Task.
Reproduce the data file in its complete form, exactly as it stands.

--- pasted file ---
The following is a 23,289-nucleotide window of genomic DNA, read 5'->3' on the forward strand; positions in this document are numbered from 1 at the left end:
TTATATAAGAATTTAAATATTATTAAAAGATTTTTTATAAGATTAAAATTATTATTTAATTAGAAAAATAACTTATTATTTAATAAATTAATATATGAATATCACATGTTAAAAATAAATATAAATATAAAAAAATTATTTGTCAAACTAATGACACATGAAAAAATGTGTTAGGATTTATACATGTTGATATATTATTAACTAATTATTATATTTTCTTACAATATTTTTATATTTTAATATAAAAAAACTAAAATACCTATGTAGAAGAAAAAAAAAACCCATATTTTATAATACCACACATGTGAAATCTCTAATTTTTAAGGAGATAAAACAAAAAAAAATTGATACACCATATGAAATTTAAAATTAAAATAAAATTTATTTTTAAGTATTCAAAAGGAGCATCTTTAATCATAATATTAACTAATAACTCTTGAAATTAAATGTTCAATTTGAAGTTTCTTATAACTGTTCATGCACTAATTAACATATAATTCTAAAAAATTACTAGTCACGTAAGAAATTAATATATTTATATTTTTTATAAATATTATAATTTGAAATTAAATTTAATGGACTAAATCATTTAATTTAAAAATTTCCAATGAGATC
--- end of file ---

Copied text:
The following is a 23,289-nucleotide window of genomic DNA, read 5'->3' on the forward strand; positions in this document are numbered from 1 at the left end:
TTATATAAGAATTTAAATATTATTAAAAGATTTTTTATAAGATTAAAATTATTATTTAATTAGAAAAATAACTTATTATTTAATAAATTAATATATGAATATCACATGTTAAAAATAAATATAAATATAAAAAAATTATTTGTCAAACTAATGACACATGAAAAAATGTGTTAGGATTTATACATGTTGATATATTATTAACTAATTATTATATTTTCTTACAATATTTTTATATTTTAATATAAAAAAACTAAAATACCTATGTAGAAGAAAAAAAAAACCCATATTTTATAATACCACACATGTGAAATCTCTAATTTTTAAGGAGATAAAACAAAAAAAAATTGATACACCATATGAAATTTAAAATTAAAATAAAATTTATTTTTAAGTATTCAAAAGGAGCATCTTTAATCATAATATTAACTAATAACTCTTGAAATTAAATGTTCAATTTGAAGTTTCTTATAACTGTTCATGCACTAATTAACATATAATTCTAAAAAATTACTAGTCACGTAAGAAATTAATATATTTATATTTTTTATAAATATTATAATTTGAAATTAAATTTAATGGACTAAATCATTTAATTTAAAAATTTCCAATGAGATC